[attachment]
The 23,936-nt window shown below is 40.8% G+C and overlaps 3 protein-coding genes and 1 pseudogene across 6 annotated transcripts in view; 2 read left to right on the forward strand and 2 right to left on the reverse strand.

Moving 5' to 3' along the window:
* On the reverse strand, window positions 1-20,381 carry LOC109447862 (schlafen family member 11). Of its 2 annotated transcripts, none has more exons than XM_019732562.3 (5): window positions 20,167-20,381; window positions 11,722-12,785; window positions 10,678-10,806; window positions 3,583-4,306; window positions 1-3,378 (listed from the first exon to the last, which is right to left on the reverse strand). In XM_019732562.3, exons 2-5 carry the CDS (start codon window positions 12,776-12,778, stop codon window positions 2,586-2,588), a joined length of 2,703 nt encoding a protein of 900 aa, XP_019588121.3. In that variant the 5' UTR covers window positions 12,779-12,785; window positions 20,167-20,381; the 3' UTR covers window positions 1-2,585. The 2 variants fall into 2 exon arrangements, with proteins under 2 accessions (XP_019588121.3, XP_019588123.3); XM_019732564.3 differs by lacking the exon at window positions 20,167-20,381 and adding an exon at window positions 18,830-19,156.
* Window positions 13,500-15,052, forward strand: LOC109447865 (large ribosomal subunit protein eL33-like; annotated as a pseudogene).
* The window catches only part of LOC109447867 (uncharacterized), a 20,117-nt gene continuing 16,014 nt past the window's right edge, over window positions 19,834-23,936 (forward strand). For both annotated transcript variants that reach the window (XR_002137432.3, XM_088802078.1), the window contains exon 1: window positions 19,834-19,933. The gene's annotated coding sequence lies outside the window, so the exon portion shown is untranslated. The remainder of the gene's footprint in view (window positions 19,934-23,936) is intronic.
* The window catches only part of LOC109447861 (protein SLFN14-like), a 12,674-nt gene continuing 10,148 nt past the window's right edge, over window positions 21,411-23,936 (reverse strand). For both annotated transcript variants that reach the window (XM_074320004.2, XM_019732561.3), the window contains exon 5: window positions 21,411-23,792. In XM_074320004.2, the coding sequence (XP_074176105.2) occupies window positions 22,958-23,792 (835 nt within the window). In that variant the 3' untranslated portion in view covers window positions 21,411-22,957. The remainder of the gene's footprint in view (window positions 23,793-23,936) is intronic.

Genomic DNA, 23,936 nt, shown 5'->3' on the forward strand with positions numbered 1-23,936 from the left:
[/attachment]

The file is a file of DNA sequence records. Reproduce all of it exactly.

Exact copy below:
The 23,936-nt window shown below is 40.8% G+C and overlaps 3 protein-coding genes and 1 pseudogene across 6 annotated transcripts in view; 2 read left to right on the forward strand and 2 right to left on the reverse strand.

Moving 5' to 3' along the window:
* On the reverse strand, window positions 1-20,381 carry LOC109447862 (schlafen family member 11). Of its 2 annotated transcripts, none has more exons than XM_019732562.3 (5): window positions 20,167-20,381; window positions 11,722-12,785; window positions 10,678-10,806; window positions 3,583-4,306; window positions 1-3,378 (listed from the first exon to the last, which is right to left on the reverse strand). In XM_019732562.3, exons 2-5 carry the CDS (start codon window positions 12,776-12,778, stop codon window positions 2,586-2,588), a joined length of 2,703 nt encoding a protein of 900 aa, XP_019588121.3. In that variant the 5' UTR covers window positions 12,779-12,785; window positions 20,167-20,381; the 3' UTR covers window positions 1-2,585. The 2 variants fall into 2 exon arrangements, with proteins under 2 accessions (XP_019588121.3, XP_019588123.3); XM_019732564.3 differs by lacking the exon at window positions 20,167-20,381 and adding an exon at window positions 18,830-19,156.
* Window positions 13,500-15,052, forward strand: LOC109447865 (large ribosomal subunit protein eL33-like; annotated as a pseudogene).
* The window catches only part of LOC109447867 (uncharacterized), a 20,117-nt gene continuing 16,014 nt past the window's right edge, over window positions 19,834-23,936 (forward strand). For both annotated transcript variants that reach the window (XR_002137432.3, XM_088802078.1), the window contains exon 1: window positions 19,834-19,933. The gene's annotated coding sequence lies outside the window, so the exon portion shown is untranslated. The remainder of the gene's footprint in view (window positions 19,934-23,936) is intronic.
* The window catches only part of LOC109447861 (protein SLFN14-like), a 12,674-nt gene continuing 10,148 nt past the window's right edge, over window positions 21,411-23,936 (reverse strand). For both annotated transcript variants that reach the window (XM_074320004.2, XM_019732561.3), the window contains exon 5: window positions 21,411-23,792. In XM_074320004.2, the coding sequence (XP_074176105.2) occupies window positions 22,958-23,792 (835 nt within the window). In that variant the 3' untranslated portion in view covers window positions 21,411-22,957. The remainder of the gene's footprint in view (window positions 23,793-23,936) is intronic.

Genomic DNA, 23,936 nt, shown 5'->3' on the forward strand with positions numbered 1-23,936 from the left: